In-Person Xi-Biden Summit Would ‘Work Out More Problems,’ Michael Bloomberg Suggests

The Xi-Biden virtual summit shows that bilateral relations are progressing “in the right direction” but an in-person meeting would be better to “work out more problems,” Michael Bloomberg told Caixin in a Singapore forum.

The former mayor of New York City and founder of Bloomberg News noted in an interview with Caixin at the Bloomberg New Economy Forum that the Tuesday virtual summit between the two leaders was “a step in the right direction.”

Noting that the two countries are superpowers with “not just military powers, economic powers,” he said that the countries “have the people, resources and expertise,” and “if they don’t work together, we’re in big trouble.”

“I was pleased to see the presidents get together virtually,” he said, “it would have been better if they went off to some cabin in the woods for a week and tried to work out more problems.”

As the two countries cooperate more on climate issues with a joint statement issued on cutting methane emissions during the COP26 climate summit, Bloomberg also noted the role the private sector plays in tackling issues like climate change, contributing more than governments in some cases.

“We’ve closed over half — 60% — of the coal-fired power plants in the United States in the last half-dozen years, all done by the private sector,” he said. He noted that the private sector, rather than government, has the “expertise to execute.”

Earlier this year, China has pledged to stop building new coal-fired power projects abroad and to reduce coal consumption over the decade.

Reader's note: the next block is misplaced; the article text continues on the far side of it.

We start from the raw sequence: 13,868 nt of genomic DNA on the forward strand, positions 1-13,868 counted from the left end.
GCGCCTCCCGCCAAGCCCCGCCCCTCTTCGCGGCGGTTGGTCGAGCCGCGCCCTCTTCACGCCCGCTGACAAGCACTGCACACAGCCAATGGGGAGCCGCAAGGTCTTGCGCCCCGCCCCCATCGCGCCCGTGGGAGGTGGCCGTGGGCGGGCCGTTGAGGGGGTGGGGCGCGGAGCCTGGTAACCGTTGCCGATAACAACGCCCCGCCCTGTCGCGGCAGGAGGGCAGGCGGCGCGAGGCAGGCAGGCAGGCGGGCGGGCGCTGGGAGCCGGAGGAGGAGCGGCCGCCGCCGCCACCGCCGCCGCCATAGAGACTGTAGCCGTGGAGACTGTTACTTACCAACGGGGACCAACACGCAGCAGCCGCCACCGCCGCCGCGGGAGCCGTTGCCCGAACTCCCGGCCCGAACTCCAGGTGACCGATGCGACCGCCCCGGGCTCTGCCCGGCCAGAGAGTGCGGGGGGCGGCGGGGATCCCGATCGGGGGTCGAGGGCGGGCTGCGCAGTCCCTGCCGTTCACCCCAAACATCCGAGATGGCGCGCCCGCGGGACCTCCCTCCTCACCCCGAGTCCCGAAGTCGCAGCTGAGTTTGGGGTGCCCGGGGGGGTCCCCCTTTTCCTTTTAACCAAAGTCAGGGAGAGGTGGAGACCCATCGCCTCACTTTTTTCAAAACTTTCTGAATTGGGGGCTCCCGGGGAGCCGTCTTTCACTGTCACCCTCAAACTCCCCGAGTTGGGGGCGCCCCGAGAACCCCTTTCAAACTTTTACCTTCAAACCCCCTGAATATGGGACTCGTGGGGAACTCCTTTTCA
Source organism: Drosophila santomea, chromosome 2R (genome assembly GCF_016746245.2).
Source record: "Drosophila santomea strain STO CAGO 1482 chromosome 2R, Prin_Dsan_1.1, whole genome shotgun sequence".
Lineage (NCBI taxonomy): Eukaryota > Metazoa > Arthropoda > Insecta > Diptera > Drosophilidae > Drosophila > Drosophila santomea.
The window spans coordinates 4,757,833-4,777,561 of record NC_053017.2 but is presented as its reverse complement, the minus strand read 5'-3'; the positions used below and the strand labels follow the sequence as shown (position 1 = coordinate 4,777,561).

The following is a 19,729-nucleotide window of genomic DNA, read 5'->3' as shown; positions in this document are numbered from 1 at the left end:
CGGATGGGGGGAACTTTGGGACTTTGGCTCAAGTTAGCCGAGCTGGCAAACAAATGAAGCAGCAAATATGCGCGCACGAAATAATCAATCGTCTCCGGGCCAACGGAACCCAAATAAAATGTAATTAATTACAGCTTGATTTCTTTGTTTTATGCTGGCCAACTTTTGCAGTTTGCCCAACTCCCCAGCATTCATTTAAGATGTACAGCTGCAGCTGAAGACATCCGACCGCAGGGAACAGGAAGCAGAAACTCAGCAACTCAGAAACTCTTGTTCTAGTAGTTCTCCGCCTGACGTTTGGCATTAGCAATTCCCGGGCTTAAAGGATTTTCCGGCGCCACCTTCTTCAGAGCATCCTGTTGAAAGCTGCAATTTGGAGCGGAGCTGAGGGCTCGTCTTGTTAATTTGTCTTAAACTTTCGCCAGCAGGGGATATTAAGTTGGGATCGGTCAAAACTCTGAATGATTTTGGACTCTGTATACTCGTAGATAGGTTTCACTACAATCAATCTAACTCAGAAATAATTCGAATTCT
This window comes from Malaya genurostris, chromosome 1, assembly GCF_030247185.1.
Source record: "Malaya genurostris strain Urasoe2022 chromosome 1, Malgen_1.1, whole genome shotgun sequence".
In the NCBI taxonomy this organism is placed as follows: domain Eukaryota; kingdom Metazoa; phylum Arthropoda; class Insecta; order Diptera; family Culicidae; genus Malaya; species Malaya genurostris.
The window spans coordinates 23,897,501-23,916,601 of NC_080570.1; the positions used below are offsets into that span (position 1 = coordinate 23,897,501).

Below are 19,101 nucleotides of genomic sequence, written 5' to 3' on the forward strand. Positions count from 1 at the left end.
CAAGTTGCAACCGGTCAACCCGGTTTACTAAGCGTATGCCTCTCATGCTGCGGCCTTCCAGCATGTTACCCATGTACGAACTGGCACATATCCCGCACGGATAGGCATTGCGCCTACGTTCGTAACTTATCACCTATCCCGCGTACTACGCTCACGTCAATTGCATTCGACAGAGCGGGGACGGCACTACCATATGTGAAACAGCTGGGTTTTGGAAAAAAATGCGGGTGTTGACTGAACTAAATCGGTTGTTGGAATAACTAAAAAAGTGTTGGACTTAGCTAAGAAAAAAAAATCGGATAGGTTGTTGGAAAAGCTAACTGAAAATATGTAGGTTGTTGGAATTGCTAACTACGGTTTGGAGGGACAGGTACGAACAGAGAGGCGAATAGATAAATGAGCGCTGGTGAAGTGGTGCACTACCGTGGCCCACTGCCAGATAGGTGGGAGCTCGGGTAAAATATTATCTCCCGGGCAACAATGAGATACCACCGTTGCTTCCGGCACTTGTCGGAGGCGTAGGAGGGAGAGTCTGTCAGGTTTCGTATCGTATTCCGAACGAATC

Bloomberg said that the leaders’ meeting helps “set the tone and make cooperation, collaboration and conversation acceptable” which give staff on both sides “the credibility, the incentive, to go and have the real work done.”

During the meeting, which the state-run Xinhua News Agency described as a “candid, in-depth and extensive strategic” exchange on issues of mutual interests, Xi has said that climate change could become a new highlight of China-U.S. cooperation. The Chinese leader also called on the U.S. to take concrete actions to avoid a “new Cold War.”

Bloomberg said he does not see “any reason” for a “new Cold War,” noting areas of cooperation for the two countries, including trade, climate change, space, vaccines and treating diseases. There are “very few things” that the countries can do on their own, he said.

Taking his six-year-old granddaughter who is learning Mandarin as an example, Bloomberg said that the two languages are essential, as China and the U.S. “are growing and increasing their capabilities and are bigger parts of the future going forward.”

Authors: Yang Min, Cai Xuejiao, Caixin Global

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